79 79 Responsible ClassroomHallwayCafeteriaPlayground 1. Be prepared. 1. Stay in line with class. 1. Wait in line.1. Tell if someone is hurt. 2. Listen during lessons. 2. Watch where you are walking. 2. Clean up after yourself. 2. Get in line to go in when teacher says. 3. Do your work. Copyright © 2008 Mississippi Department of Education

80 80 Safe ClassroomHallwayCafeteriaPlayground 1. Keep hands and feet to self. 2. Sit in chair correctly. 2. Watch where you are walking. 2. Keep food on your tray. 2. Use equipment the right way. 3. Follow teacher instructions. 3. Walk. 3. Stay in area. Copyright © 2008 Mississippi Department of Education

81 81 P Perseverance Holding to a course of action despite obstacles Stay positive Set goals Learn from mistakes R Respect To show consideration, appreciation, and acceptance Respect yourself Respect others Demonstrate appropriate language and behavior I Integrity Adherence to an agreed upon code of behavior Be responsible Do your own work Be trustworthy and trust others D Discipline Managing ones self to achieve goals and meet expectations Strive for consistency Attend class daily; be on time Meet deadlines; do your homework E Excellence Being of finest or highest quality Do your personal best Exceed minimum expectations Inspire excellence in others Copyright © 2008 Mississippi Department of Education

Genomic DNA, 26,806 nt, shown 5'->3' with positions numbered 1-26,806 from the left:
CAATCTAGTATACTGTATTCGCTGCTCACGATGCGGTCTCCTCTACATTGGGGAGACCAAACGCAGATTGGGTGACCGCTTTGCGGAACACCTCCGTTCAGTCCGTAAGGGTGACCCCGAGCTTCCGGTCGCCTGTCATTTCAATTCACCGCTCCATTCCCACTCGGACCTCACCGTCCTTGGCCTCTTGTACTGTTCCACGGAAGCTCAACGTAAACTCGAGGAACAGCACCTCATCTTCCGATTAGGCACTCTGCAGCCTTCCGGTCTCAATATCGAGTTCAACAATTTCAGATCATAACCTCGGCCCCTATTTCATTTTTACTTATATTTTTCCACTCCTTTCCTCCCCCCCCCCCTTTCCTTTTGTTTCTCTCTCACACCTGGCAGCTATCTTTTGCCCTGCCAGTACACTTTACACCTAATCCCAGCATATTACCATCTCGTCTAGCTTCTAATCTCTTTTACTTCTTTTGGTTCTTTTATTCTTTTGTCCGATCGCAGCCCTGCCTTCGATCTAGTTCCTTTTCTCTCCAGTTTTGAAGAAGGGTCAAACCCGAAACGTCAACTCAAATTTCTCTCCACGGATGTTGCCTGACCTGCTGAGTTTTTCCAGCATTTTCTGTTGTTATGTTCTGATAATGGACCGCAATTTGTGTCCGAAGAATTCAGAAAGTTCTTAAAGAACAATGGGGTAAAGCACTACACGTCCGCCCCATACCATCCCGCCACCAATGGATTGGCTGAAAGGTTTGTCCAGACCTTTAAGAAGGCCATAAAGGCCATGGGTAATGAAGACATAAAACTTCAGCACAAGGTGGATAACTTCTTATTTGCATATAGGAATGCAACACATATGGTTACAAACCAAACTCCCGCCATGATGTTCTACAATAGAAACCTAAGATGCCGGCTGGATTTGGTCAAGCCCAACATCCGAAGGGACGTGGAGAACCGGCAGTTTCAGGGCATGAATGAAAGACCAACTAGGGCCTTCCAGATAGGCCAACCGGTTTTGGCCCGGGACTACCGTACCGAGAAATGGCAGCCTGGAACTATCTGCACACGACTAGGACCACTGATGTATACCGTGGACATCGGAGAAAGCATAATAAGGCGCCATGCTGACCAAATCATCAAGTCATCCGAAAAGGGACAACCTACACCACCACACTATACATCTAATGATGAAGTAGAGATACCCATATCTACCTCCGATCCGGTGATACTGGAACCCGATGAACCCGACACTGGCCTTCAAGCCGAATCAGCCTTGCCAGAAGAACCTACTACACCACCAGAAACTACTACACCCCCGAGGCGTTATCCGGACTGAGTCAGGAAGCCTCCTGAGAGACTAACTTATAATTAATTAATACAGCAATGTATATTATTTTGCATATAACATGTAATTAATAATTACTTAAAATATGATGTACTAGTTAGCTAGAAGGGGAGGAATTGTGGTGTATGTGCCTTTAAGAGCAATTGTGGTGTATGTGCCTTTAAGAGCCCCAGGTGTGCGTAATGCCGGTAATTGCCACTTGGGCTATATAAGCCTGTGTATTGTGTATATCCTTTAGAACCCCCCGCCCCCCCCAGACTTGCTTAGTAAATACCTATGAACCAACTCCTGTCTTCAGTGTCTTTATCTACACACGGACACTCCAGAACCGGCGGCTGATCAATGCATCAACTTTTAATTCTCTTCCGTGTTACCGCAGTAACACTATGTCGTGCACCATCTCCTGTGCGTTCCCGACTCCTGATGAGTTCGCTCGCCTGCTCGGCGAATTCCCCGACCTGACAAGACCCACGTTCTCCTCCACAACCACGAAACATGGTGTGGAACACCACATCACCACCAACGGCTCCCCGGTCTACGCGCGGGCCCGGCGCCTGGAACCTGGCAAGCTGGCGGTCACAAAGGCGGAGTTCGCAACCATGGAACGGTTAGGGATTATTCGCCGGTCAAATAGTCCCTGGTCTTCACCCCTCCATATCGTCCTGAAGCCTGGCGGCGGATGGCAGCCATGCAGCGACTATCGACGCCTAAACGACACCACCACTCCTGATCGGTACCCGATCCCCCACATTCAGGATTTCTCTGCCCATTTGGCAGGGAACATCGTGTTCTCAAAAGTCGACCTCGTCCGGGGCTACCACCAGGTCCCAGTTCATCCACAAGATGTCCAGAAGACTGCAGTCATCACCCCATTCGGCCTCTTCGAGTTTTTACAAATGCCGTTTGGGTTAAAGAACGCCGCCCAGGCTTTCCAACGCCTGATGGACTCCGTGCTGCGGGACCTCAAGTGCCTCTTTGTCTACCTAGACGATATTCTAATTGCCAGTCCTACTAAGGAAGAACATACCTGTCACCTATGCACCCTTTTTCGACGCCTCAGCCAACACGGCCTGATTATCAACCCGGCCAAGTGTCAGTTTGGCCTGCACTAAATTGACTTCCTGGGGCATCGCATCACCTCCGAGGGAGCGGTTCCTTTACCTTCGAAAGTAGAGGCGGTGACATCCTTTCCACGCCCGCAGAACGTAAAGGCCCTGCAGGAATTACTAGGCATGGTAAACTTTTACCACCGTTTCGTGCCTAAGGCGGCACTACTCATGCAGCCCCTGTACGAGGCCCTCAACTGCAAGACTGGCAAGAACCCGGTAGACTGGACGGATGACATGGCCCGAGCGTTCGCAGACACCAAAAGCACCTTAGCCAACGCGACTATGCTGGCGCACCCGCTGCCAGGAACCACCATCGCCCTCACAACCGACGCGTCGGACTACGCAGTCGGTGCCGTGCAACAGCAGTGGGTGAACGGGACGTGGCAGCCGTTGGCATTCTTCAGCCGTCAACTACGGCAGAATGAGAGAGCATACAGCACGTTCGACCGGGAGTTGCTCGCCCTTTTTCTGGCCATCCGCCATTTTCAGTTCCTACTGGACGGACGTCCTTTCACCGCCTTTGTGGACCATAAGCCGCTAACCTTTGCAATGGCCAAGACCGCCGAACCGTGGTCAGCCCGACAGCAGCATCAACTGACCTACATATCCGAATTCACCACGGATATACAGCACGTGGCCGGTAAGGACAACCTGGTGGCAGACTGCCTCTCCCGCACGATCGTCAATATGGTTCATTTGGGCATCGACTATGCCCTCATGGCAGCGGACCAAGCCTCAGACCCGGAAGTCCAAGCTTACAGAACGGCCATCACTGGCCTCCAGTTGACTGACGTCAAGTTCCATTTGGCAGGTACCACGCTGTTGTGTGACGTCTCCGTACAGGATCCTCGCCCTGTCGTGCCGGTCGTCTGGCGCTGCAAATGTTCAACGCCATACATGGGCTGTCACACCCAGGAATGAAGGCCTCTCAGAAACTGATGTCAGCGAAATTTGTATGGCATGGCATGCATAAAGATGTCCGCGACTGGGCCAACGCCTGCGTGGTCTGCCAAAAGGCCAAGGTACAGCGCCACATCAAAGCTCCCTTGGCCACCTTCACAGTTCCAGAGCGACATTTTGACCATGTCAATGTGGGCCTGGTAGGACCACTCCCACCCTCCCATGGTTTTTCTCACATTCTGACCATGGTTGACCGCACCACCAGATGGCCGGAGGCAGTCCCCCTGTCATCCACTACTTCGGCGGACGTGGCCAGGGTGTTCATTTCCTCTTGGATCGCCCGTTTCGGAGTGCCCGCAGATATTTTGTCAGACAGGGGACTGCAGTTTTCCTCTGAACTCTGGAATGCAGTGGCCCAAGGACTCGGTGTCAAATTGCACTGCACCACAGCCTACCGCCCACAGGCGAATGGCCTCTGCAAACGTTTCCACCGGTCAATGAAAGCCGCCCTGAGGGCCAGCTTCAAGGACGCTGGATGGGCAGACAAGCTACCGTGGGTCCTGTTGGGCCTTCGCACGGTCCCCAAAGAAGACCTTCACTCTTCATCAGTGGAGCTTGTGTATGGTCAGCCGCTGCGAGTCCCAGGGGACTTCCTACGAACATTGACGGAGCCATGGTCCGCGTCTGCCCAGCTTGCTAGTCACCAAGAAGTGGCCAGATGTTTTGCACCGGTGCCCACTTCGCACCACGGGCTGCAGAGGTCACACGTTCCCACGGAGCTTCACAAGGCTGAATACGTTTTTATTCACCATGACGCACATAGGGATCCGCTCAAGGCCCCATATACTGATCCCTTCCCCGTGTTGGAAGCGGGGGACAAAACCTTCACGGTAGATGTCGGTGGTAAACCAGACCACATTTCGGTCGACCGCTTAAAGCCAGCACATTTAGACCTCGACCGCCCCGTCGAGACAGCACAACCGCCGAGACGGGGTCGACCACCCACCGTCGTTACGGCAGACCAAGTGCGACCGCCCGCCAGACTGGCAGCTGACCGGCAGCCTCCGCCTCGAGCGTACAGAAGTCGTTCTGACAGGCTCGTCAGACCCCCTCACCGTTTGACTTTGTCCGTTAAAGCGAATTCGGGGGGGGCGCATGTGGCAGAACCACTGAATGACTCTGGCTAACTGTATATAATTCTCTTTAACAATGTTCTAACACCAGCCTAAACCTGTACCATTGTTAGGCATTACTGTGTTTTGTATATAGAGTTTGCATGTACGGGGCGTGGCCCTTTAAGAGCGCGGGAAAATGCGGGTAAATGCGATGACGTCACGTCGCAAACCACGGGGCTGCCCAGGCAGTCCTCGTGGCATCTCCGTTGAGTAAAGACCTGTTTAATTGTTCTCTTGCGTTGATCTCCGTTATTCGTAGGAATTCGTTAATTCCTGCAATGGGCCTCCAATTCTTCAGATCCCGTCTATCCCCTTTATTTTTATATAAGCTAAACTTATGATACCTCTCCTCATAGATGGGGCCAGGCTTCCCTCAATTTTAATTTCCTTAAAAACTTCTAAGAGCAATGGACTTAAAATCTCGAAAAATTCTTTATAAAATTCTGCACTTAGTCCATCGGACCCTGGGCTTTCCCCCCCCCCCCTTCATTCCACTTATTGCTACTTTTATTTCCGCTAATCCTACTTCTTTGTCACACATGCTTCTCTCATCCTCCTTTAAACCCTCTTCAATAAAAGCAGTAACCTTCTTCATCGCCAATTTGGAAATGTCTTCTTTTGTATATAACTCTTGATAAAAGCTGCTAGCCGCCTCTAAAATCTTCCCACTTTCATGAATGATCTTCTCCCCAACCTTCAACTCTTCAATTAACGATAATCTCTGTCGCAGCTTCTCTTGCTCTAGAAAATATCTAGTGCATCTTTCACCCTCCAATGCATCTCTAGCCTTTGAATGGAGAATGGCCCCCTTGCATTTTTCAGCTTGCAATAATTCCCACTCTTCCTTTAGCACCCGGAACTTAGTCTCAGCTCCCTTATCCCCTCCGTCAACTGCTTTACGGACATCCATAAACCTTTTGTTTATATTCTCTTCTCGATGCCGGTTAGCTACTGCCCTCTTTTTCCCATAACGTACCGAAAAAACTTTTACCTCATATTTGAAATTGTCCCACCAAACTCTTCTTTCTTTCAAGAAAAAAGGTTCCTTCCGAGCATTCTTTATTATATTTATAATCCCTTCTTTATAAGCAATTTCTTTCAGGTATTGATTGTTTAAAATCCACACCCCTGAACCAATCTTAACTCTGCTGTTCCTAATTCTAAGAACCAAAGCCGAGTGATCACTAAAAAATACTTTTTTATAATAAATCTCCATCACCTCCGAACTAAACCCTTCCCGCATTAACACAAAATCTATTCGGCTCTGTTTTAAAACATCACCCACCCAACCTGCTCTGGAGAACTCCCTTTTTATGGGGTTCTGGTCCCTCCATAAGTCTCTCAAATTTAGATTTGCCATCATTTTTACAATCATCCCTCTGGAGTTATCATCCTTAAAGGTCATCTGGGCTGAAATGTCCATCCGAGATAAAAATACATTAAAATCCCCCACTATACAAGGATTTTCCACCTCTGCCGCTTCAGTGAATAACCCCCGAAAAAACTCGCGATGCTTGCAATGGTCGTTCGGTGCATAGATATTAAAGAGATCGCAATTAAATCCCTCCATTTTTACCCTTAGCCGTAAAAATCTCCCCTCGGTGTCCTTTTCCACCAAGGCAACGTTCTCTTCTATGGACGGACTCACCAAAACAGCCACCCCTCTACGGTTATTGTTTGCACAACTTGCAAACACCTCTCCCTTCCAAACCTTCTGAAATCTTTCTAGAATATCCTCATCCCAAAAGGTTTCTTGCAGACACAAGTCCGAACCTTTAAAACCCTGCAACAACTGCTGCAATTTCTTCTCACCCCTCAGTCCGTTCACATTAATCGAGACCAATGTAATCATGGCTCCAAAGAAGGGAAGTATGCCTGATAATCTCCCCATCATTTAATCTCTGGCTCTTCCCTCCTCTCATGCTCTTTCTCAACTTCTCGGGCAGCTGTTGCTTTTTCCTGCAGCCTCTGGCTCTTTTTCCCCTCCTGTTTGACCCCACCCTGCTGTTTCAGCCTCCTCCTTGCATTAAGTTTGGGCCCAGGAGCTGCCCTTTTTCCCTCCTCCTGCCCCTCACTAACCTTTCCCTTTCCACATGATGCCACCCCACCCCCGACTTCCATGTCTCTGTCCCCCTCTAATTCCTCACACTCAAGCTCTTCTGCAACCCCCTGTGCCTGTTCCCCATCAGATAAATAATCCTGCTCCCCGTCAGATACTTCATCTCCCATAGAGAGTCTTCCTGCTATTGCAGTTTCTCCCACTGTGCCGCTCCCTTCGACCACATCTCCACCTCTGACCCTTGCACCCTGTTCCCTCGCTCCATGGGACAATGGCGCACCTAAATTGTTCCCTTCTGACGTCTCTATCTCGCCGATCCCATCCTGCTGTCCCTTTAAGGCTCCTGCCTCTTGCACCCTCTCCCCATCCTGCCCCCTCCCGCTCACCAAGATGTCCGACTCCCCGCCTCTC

82 82

83 83 Create your own rules/expectations matrix Copyright © 2008 Mississippi Department of Education

84 84 Step 2: Procedures for Teaching Expectations Pre-teaching skills DAILY Skill Review: first 15 minutes of the school day Design brief lessons to teach the rules by: Teaching the skill Providing examples and non-examples Conducting Activities: Role playing, modeling, performance feedback Teach in the moment! Copyright © 2008 Mississippi Department of Education